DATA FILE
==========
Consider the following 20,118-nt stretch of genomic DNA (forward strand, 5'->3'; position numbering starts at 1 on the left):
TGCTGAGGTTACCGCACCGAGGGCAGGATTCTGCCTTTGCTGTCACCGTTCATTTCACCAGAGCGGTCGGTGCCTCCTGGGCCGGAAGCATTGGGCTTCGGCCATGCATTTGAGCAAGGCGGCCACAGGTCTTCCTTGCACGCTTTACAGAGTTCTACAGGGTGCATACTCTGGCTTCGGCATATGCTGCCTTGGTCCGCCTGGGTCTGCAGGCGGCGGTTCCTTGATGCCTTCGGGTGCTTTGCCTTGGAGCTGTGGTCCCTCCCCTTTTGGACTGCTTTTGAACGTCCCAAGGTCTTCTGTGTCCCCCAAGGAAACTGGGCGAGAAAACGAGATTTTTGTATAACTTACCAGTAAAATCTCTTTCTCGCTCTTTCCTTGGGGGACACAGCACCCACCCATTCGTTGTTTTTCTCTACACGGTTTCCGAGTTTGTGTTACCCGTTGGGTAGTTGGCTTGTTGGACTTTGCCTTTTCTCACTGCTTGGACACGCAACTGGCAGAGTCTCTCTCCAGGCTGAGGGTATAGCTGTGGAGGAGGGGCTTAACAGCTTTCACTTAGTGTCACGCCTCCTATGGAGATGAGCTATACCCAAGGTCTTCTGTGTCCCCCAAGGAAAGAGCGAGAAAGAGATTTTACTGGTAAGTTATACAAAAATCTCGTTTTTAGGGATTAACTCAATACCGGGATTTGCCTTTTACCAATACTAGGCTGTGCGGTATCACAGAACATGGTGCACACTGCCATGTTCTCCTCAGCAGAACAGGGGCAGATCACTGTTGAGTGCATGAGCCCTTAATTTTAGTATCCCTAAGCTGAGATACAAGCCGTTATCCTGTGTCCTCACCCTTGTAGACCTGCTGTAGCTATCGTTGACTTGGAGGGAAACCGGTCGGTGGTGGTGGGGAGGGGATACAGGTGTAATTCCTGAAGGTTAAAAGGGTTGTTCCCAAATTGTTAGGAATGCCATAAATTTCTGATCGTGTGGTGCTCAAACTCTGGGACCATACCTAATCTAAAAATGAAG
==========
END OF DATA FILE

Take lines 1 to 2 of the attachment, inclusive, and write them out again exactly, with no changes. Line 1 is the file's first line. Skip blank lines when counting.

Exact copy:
Consider the following 20,118-nt stretch of genomic DNA (forward strand, 5'->3'; position numbering starts at 1 on the left):
TGCTGAGGTTACCGCACCGAGGGCAGGATTCTGCCTTTGCTGTCACCGTTCATTTCACCAGAGCGGTCGGTGCCTCCTGGGCCGGAAGCATTGGGCTTCGGCCATGCATTTGAGCAAGGCGGCCACAGGTCTTCCTTGCACGCTTTACAGAGTTCTACAGGGTGCATACTCTGGCTTCGGCATATGCTGCCTTGGTCCGCCTGGGTCTGCAGGCGGCGGTTCCTTGATGCCTTCGGGTGCTTTGCCTTGGAGCTGTGGTCCCTCCCCTTTTGGACTGCTTTTGAACGTCCCAAGGTCTTCTGTGTCCCCCAAGGAAACTGGGCGAGAAAACGAGATTTTTGTATAACTTACCAGTAAAATCTCTTTCTCGCTCTTTCCTTGGGGGACACAGCACCCACCCATTCGTTGTTTTTCTCTACACGGTTTCCGAGTTTGTGTTACCCGTTGGGTAGTTGGCTTGTTGGACTTTGCCTTTTCTCACTGCTTGGACACGCAACTGGCAGAGTCTCTCTCCAGGCTGAGGGTATAGCTGTGGAGGAGGGGCTTAACAGCTTTCACTTAGTGTCACGCCTCCTATGGAGATGAGCTATACCCAAGGTCTTCTGTGTCCCCCAAGGAAAGAGCGAGAAAGAGATTTTACTGGTAAGTTATACAAAAATCTCGTTTTTAGGGATTAACTCAATACCGGGATTTGCCTTTTACCAATACTAGGCTGTGCGGTATCACAGAACATGGTGCACACTGCCATGTTCTCCTCAGCAGAACAGGGGCAGATCACTGTTGAGTGCATGAGCCCTTAATTTTAGTATCCCTAAGCTGAGATACAAGCCGTTATCCTGTGTCCTCACCCTTGTAGACCTGCTGTAGCTATCGTTGACTTGGAGGGAAACCGGTCGGTGGTGGTGGGGAGGGGATACAGGTGTAATTCCTGAAGGTTAAAAGGGTTGTTCCCAAATTGTTAGGAATGCCATAAATTTCTGATCGTGTGGTGCTCAAACTCTGGGACCATACCTAATCTAAAAATGAAG